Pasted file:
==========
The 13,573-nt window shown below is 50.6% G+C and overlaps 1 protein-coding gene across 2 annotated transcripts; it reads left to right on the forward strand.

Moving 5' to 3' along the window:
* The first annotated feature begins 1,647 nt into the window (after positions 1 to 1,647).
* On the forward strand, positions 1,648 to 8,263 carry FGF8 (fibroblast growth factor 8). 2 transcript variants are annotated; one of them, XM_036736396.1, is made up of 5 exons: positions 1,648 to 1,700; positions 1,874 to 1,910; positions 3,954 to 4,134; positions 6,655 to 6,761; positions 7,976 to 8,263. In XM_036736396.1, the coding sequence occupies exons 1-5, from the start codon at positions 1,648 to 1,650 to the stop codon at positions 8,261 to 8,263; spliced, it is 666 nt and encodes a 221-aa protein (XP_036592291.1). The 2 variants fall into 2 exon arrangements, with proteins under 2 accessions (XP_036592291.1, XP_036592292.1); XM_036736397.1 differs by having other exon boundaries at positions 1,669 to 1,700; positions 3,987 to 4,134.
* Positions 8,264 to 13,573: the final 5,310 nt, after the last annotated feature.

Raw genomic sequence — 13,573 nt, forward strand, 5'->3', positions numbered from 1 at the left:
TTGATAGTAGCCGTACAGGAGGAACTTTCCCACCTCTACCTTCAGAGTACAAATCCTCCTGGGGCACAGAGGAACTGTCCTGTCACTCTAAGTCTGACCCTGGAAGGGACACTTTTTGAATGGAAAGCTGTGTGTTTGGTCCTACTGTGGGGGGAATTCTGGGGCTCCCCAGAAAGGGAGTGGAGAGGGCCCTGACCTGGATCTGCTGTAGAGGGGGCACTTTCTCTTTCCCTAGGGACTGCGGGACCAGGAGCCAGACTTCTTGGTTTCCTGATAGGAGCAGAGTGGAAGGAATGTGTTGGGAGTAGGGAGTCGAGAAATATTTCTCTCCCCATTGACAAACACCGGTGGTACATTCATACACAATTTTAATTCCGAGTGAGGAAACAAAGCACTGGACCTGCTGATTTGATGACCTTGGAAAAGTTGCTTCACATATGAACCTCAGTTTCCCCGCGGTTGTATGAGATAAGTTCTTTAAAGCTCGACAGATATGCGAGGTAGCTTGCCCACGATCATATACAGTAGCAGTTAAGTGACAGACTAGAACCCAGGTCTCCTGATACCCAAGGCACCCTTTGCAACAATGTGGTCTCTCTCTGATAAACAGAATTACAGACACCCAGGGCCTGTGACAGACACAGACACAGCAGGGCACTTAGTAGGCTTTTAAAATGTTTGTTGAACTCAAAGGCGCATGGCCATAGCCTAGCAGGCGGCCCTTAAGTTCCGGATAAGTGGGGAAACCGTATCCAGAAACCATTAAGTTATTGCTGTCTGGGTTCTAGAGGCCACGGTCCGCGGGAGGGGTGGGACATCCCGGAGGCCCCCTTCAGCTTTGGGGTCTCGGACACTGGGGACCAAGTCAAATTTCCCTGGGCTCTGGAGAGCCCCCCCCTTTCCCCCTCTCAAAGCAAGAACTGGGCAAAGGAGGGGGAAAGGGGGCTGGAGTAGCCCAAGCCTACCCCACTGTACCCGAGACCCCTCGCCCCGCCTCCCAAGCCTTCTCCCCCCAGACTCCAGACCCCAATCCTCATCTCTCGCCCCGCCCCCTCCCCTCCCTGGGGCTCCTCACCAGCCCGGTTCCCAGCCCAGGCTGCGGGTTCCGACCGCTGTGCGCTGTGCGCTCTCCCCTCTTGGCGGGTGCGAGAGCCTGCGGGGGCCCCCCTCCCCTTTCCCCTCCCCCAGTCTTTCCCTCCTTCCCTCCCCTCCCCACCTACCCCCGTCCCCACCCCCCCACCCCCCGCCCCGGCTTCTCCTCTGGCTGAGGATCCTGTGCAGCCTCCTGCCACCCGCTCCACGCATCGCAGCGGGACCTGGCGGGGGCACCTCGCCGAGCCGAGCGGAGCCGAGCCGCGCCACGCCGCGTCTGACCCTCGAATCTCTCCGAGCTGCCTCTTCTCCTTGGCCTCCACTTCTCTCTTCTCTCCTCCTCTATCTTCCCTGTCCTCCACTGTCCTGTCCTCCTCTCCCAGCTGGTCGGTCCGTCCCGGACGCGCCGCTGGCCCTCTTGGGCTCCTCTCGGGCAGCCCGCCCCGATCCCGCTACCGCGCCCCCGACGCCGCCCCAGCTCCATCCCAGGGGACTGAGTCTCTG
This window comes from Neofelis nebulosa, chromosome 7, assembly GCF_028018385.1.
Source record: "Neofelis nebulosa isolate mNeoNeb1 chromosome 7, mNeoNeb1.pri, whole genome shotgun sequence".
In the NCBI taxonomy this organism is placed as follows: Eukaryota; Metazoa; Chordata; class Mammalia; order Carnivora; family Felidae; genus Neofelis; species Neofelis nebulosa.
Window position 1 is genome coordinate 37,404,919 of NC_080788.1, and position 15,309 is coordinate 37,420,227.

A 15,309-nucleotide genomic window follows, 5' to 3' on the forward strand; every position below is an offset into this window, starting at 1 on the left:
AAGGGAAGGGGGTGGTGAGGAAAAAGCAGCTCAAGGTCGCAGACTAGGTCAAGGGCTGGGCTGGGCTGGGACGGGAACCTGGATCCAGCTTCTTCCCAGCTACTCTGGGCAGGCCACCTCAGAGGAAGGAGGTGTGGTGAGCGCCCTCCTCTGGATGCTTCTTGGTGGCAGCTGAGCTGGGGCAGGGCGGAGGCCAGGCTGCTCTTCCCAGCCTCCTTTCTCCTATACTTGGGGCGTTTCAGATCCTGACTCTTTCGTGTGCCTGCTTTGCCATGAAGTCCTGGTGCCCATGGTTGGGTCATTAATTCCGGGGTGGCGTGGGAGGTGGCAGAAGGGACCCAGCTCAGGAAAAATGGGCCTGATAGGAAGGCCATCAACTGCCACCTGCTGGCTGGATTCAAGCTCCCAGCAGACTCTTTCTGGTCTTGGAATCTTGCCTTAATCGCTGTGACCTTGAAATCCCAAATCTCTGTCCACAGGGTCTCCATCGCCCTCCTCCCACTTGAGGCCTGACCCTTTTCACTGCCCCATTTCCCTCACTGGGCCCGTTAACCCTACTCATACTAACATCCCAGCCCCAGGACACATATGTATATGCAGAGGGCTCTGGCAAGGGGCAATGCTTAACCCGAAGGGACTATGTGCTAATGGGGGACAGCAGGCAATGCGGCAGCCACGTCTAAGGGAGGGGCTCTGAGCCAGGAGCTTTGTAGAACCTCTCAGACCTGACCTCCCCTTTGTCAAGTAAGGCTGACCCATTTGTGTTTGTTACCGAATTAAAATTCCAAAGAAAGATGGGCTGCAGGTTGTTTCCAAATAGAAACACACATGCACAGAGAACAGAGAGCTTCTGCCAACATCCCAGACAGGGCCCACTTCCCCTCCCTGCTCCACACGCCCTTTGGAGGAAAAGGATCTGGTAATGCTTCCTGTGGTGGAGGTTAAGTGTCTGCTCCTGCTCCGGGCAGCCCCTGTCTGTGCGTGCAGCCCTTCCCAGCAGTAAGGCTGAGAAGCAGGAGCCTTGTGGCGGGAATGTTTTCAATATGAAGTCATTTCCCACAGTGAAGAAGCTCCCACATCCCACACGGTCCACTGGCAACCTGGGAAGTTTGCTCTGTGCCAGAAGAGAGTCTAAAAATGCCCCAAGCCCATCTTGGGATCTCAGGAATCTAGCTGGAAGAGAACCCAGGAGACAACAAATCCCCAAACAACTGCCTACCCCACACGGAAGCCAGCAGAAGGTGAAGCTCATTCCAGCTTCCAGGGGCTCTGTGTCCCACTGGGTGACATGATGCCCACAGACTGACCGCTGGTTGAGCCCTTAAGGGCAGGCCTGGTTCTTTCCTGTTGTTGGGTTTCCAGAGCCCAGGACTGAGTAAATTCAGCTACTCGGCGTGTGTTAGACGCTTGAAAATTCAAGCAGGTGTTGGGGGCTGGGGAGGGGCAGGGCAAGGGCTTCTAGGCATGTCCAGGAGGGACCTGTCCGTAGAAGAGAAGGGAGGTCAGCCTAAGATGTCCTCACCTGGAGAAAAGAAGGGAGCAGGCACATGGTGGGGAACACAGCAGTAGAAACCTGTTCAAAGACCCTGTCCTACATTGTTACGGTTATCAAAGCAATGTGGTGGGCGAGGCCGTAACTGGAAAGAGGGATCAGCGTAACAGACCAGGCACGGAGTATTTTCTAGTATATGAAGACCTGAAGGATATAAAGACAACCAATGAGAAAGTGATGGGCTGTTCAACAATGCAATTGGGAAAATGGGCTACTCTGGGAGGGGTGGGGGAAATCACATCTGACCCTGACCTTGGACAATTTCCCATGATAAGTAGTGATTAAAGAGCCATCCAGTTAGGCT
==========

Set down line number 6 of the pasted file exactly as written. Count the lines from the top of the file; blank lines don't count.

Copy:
Raw genomic sequence — 13,573 nt, forward strand, 5'->3', positions numbered from 1 at the left: